Wednesday, 20 May 2015


A few weeks ago I wrote: "If I am not mistaken, Ben Paites is the real name of the metal detectorist mentioned on this blog a number of times who hides behind the made-up name of "Alloverrover"..." Allover attracted my attention as a detectorist in the Essex region who (among other things) had written insultingly about a number of things, including me. I am glad to learn that I was mistaken, a Mr Ben Paites has contacted me  and wishes it to be known that he is in fact:
a professional archaeologist who has worked as a volunteer and Headley Trust intern with the PAS since 2013. I came to the scheme on a work placement whilst studying for my Master's at UCL and I have been involved with the scheme ever since. I do not metal detect, nor am I involved in the trade of archaeological material. 
So my apologies if I got that incorrect. Next time I am over in England I will make a point of visiting the Essex FLO in the Resource Centre and apologising personally. I am relieved that at least one archaeology graduate has not taken up metal detecting. Some do. It is not illegal, you know. Neither is selling legally-obtained artefacts.

The problem arose when I was trying to use the information in the public domain from the 'statistics' of PAS data to attempt to get some data which could be used to identify the size and scope of artefact hunters collections. I was attempting to use the information from the self-recorders tabulated in the statistics and then trying to follow the links back to the individual database entries. The trouble is the PAS unhelpfully hide the details under some obfuscating code, and therefore one cannot tell the difference in the public record from a self-recorder going through his own collection and a volunteer recorder doing stuff from a variety of collections. I was trying to get round this by several means. In one case a metal detectorist announced on a forum that he had recorded his finds and provided a link to them. On hindsight it was a mistake to assume correct use of syntax (causative have) in a metal detectorist, but it sounded like he was saying he was one of the new PAS volunteers which they have been so coy about. Following the link from the post produced the information in the PAS database that these finds had been recorded by volunteer Ben Paites. Hence the link which I made between the two.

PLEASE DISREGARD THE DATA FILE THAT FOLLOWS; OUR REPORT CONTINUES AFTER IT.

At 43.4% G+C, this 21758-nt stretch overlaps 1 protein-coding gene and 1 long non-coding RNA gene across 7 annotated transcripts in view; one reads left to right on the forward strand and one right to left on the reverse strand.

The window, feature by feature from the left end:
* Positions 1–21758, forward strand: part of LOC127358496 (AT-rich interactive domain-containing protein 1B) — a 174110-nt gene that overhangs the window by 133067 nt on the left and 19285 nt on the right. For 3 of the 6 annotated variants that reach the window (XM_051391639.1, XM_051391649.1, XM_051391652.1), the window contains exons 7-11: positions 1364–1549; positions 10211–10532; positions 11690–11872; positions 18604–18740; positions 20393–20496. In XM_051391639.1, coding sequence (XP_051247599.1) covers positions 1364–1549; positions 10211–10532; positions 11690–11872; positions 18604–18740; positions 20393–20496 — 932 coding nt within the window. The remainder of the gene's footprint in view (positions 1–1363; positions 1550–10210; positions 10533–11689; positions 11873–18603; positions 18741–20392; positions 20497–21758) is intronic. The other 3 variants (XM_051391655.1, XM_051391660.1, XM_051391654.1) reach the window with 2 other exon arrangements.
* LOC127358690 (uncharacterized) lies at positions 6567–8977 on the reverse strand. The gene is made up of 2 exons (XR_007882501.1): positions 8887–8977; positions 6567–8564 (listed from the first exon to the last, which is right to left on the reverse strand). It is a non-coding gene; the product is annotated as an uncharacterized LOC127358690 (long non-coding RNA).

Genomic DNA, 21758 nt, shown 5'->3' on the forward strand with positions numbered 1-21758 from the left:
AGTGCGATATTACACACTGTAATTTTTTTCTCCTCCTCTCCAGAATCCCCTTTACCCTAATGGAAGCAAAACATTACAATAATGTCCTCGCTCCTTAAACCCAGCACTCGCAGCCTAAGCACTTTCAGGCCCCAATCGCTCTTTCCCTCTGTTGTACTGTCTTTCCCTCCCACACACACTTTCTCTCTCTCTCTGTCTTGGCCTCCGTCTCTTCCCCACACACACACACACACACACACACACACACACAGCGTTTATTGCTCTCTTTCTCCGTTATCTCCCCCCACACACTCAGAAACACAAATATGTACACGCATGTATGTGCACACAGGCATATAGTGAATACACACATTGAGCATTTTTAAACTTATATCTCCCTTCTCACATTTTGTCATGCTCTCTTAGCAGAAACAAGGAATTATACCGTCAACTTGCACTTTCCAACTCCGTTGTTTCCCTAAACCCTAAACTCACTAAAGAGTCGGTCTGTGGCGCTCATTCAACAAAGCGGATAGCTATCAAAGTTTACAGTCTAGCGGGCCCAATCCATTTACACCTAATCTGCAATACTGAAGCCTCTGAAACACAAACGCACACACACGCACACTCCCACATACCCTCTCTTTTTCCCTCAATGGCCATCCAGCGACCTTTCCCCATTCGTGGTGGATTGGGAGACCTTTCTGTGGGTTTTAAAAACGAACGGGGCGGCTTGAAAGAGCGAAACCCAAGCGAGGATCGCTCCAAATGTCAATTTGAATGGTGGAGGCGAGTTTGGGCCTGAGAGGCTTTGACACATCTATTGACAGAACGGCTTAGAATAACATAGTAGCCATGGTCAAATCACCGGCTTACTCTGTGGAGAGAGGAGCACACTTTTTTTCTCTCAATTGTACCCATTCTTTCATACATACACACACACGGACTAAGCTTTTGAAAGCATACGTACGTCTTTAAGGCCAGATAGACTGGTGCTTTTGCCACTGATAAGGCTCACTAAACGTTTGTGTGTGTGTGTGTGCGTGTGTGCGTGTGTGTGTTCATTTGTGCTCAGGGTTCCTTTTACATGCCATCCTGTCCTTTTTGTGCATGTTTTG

The problem was therefore caused, once again, by the lack of transparency of the records produced for public consumption by the PAS, which once again prove to be next to useless in the form in which they are presented for any serious purpose such as following the effects of current heritage policies.

The other problem is of course with metal detectorists engaging in their activities under a variety of pseudonyms. If what they do is so legal, above-board and archaeologically useful, then why can they simply not use their real names when presenting the results of their activities?

Again my apologies if I connected the wrong name with the shadowy pseudonym. Let us see more transparency in British metal detecting. Maybe the real Mr Alloverrover having said what he said will have the courage to come forward and introduce himself to us. Where are you Mr "Hoikski"?

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